American Airlines Doubles Down On Hydrogen With UH2 Investment

H2 is developing a modular system for distributing green hydrogen and loading it onto aircraft.

Credit: Universal Hydrogen

American Airlines has made a second strategic investment in hydrogen-powered aviation, backing logistics startup Universal Hydrogen.

Airbus Ventures, GE Aviation and Toyota Ventures are already strategic investors in the Los Angeles-based company.

American in August made a strategic investment in hydrogen propulsion startup ZeroAvia. That deal included a memorandum of understanding (MoU) to order up to 100 hydrogen-electric powertrains to power regional jets as early as the late 2020s.

The airline’s investment in Universal Hydrogen (UH2) is focused on its planned green hydrogen distribution network, which will use modular capsules that are handled like cargo, eliminating the need for new fueling infrastructure at airports.

To pump prime demand for its delivery service, UH2 is developing a 2-megawatt hydrogen-electric powertrain retrofit for the ATR 72 and de Havilland Canada Dash 8-300, but the agreement with American does not include propulsion unit commitments.

UH2 anticipates beginning hydrogen deliveries for regional aircraft in 2025 and plans to expand its service to single-aisle aircraft–first for auxiliary power in the late 2020s and then as a primary fuel by the mid-2030s, American said.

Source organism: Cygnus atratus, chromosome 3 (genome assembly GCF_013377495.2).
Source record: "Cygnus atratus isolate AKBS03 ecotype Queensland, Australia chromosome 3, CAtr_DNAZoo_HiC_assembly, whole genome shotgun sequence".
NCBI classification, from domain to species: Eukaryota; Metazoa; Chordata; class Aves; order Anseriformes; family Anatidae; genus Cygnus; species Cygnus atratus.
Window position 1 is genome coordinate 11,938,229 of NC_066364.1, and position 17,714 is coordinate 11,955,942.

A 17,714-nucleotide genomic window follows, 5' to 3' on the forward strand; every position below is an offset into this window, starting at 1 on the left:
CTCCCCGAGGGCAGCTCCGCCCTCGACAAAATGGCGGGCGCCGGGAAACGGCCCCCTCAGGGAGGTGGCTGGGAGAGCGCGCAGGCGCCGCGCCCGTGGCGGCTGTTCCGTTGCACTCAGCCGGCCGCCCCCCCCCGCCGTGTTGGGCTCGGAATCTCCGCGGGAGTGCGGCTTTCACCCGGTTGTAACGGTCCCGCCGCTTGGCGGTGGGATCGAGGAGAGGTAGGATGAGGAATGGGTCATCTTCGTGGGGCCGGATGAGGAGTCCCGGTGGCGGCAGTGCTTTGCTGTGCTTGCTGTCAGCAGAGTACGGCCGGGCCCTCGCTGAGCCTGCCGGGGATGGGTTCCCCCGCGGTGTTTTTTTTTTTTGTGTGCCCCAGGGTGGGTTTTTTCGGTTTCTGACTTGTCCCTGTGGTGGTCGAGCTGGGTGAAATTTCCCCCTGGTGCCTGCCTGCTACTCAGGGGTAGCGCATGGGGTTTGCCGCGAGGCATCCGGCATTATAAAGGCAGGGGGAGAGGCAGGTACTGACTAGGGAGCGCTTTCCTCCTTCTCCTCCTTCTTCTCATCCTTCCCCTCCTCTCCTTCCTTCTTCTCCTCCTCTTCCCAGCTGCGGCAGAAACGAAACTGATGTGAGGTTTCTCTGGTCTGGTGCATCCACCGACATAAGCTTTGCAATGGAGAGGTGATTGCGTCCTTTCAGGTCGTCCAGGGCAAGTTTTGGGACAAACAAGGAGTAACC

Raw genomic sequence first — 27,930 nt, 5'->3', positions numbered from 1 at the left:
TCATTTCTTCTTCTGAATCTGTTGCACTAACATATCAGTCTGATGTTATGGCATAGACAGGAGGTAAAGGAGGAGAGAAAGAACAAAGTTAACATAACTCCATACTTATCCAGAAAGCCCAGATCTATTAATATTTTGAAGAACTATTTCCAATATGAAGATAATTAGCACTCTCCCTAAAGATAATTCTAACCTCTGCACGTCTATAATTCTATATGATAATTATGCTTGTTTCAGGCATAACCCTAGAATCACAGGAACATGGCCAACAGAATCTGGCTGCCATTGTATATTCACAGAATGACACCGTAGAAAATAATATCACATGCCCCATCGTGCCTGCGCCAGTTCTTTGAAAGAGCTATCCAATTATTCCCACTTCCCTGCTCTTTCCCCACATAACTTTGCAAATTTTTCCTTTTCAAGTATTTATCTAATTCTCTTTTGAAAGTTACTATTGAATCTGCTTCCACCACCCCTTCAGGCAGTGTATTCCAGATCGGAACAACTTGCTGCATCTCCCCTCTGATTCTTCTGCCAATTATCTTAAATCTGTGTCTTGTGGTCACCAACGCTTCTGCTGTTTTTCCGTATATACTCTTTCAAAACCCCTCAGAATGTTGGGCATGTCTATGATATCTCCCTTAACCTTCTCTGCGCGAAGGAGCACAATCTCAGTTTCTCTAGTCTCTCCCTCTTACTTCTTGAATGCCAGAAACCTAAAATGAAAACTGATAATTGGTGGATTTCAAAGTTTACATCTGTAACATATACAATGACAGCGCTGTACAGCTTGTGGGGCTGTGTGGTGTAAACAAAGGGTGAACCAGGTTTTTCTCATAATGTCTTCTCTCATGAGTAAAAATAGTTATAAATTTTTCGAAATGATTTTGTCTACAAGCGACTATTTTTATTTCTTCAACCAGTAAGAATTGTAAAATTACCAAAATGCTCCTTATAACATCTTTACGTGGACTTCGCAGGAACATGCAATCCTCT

“Our investment in Universal Hydrogen represents a vote of confidence for green hydrogen as a key element of a sustainable future for our industry,” Derek Kerr, American chief financial officer, said in a statement.

“This move by American is a strong signal that customers want a true zero-emissions solution for passenger aviation and are willing to back tangible, pragmatic steps to get there quickly,” UH2 co-founder and CEO Paul Eremenko says.

UH2 is modifying a Dash 8 to a propulsion testbed at AeroTEC in Moses Lake, Washington, replacing one of the regional airliner’s turboprops with its hydrogen-electric powertrain. An ATR72 is undergoing modification at UH2’s engineering center in Toulouse.

Founded in 2020, UH2 is developing a logistics system that transports gaseous and liquid hydrogen from production locations to airports in reusable modules that can be shipped in standard freight containers and loaded into aircraft using available ground-handling equipment.

“We are putting together the end-to-end value chain to make hydrogen aviation a near-term commercial reality,” Eremenko says. With regional aviation as its initial target, UH2 was founded with the goal of establishing a hydrogen infrastructure for aviation ahead of Airbus or Boeing reaching a decision point on whether to develop a hydrogen-fueled airliner.

Graham Warwick

Graham leads Aviation Week's coverage of technology, focusing on engineering and technology across the aerospace industry, with a special focus on identifying technologies of strategic importance to aviation, aerospace and defense.